AnalysisCunning Iran wins again // By Ben Frankel

Published 20 May 2010

Last weekend the leaders of Brazil, Turkey, and Iran reached an agreement which is similar to the one the IAEA offered Iran last October; Iran would ship to another country 1,200 kg of low-enriched uranium, and in return would receive nuclear fuel for its research reactor; without a complete and verifiable stop to Iran’s aggressive enrichment activities, especially a stop to its effort to enrich uranium to 20 percent, the IAEA proposal would have achieved, and last weekend’s deal will achieve, only one thing: merely delay the inevitable — Iran’s acquisition of nuclear weapons — and not even delay it by much (months, not years); to suggest otherwise is to whistle past the graveyard

The Iranian are either smart, lucky, or both. They have been following their plan to develop nuclear weapons without wavering and without detours — and each time it appeared as if the international community would take action which would make Iran’s pursuit of nuclear weapons prohibitively costly, events conspired to deflect such action.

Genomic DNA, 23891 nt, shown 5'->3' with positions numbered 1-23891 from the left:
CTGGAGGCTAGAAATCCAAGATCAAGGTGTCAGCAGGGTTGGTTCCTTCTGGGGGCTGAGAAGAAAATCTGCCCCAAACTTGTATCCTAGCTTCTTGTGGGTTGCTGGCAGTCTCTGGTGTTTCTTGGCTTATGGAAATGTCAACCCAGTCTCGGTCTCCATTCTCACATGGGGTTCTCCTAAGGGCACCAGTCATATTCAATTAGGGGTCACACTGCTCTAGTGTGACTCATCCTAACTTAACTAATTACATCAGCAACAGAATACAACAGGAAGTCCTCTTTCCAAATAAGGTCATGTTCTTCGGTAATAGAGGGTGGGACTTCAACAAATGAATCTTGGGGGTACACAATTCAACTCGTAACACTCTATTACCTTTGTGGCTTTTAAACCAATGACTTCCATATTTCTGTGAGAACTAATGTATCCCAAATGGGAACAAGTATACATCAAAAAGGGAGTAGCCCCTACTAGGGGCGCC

—-In 2003 the United States invaded Iraq claiming Saddam had “reconstituted” his nuclear weapons program. There were no nuclear weapons in Iraq and no program to reconstitute them. The preoccupation with Iraq, a country that did not have nuclear weapons, diverted the Bush administration’s attention and resources from two countries that were assiduously working on developing them — North Korea and Iran. While the United States was busy trying to stabilize the situation in Iraq, North Korea has tested two nuclear weapons and Iran perfected its uranium-enrichment technology.

—-Questions raised about the credibility and quality of U.S. intelligence as a result of how this intelligence was used in the run-up to the Iraqi war made it more difficult for the United States to persuade other nations when it came to intelligence about the state of the Iranian nuclear weapons — especially since the manner in which the Bush administration treated other nation’s misgiving about whether or not the Iraqi venture was justified did not help engender much good will toward, or willingness to cooperate with, future U.S. efforts such as isolating Iran